The biggest lesson is that no matter what, someone will miss something. From my seat I could see interactions between actors across the room, but I couldn’t hear them. Some of the arguments were exaggerated and physical, so it was easy to understand what was going on without the dialog. But, the actors were talking and interacting all across the room, so even if I could have been near that fight I might have missed some other interaction. There’s also issues with social convention, where it’s pretty rude to run up to someone fighting just to listen to the fight. It seems you probably need to see it multiple times to get it all, probably by design. Even then, I imagine the goal is to have the interactions change slightly every performance.

It was also interesting to see how the actors responded to differing levels of participation from the audience. Obviously some audience members are going to be more enthusiastic than others. Some people want to ham it up a bit, while others just want to watch. I wonder if more could have been done to get people “in the mood” for the setting. In a game, we obviously have the rest of the world to get people in the mood for a big event; for this, all most people probably have in preparation is the blurb they read when buying tickets.

Finally, it was interesting to see how distractions work with the play. There was a lot more dinner in this presentation than it sounds like there are in others. Personally, we went to the show shortly after the 9 hour drive to Las Vegas, so I was hungry for real food. Plus I was wanting to watch and observe, so I might not have been the best target for interaction. I imagine others might be in a similar situation, especially if they came more to eat dinner and watch theater rather than participate.

A specific review

Given that some people might be interested in seeing this show themselves, or might have gotten here via a search, I figure I might say a few words about my general experiences.

The venue was fairly nice. A very lovely location in Bally’s on the Las Vegas strip. It didn’t look like a theater, and looked very much like a nice location for a wedding reception with a small stage in the middle. There was the general admission seating and a VIP area separated by a short barrier and some steps.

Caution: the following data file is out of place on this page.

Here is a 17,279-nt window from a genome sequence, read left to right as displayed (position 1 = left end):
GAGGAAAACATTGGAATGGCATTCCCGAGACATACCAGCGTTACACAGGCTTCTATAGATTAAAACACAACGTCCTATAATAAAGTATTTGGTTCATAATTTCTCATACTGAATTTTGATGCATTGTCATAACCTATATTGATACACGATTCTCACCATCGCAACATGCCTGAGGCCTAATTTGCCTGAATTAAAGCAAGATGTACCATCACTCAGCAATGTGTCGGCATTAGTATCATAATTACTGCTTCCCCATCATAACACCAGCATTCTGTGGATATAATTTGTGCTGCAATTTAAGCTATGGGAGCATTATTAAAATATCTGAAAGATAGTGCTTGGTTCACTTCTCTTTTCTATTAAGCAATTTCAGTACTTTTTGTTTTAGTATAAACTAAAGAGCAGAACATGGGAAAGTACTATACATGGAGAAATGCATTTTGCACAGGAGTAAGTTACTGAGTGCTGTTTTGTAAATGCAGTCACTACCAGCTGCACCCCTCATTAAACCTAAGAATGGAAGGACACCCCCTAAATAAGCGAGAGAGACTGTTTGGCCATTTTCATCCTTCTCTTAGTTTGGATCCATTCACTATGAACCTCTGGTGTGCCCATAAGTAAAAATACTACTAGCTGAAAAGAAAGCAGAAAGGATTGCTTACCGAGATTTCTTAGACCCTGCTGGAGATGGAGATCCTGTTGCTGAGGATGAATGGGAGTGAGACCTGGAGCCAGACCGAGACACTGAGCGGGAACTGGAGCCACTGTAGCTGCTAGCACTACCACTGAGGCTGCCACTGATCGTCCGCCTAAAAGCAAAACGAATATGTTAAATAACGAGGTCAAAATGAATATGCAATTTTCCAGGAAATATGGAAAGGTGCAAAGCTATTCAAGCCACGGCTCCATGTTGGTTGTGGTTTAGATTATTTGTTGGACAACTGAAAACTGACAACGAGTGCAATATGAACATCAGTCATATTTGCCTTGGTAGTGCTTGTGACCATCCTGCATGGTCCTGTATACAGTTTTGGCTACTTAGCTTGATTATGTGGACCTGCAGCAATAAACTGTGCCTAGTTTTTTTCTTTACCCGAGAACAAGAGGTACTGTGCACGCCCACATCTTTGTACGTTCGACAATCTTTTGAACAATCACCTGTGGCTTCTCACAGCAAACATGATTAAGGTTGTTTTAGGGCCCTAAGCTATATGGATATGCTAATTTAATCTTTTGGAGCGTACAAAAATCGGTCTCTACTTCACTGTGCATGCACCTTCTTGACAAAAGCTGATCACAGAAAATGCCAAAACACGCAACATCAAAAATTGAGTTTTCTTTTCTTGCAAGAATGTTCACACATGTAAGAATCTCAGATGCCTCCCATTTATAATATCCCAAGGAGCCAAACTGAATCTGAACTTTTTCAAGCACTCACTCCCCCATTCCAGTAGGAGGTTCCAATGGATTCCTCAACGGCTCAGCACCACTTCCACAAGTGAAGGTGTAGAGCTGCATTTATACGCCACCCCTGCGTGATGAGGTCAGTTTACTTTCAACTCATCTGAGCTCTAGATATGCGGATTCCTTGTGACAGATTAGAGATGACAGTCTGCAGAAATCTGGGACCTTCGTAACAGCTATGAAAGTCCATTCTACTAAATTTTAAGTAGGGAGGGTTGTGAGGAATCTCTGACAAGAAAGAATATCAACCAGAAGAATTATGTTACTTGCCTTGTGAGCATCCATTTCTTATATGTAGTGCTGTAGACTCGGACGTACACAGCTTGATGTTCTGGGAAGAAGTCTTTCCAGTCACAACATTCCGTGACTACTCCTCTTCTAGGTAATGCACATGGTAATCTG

Definitely look online for tickets. I was about to buy normal tickets when I did a search and found a site that was offering a 40% discount off the price. Given the cheaper prices, I upgraded to VIP. However, I don’t think the extra money was worth it. The main difference was being sat in the VIP section, which was a bit further away from the stage, actually. The actors would sit down in the general area, so there could have been some banter missed. There was also an antipasto type salad that was a bit nicer than the Caesar salad served at the other tables, along with a bruschetta appetizer. But, I didn’t think it was particularly worth the extra money.

Food was served by walking to the kitchen area and getting served buffet style. The food was okay, typical American Italian fare with pastas and chicken parmesan. Definitely not for you if you’re on a low carb diet, though. As I said, I was hungry for some real food after a day of driving, so I ate it without complaint. :)

However, the beverage service was pretty stupid. Tap water was free, but they charged me $4 for a 12 oz plastic tumbler of diet pop. No prices were listed, so it came as a bit of a shock. Given the price of tickets, one would think they could include soft drinks. But, it wouldn’t be Vegas if you weren’t ripped off somehow, right?

Overall, I enjoyed it. I’ll probably see it again sometime soon, perhaps for more than just professional interest in seeing variations of the show.

What do you think? Have you seen the play before? Interested in seeing it? Do the lessons learned sound reasonable in the context of game design?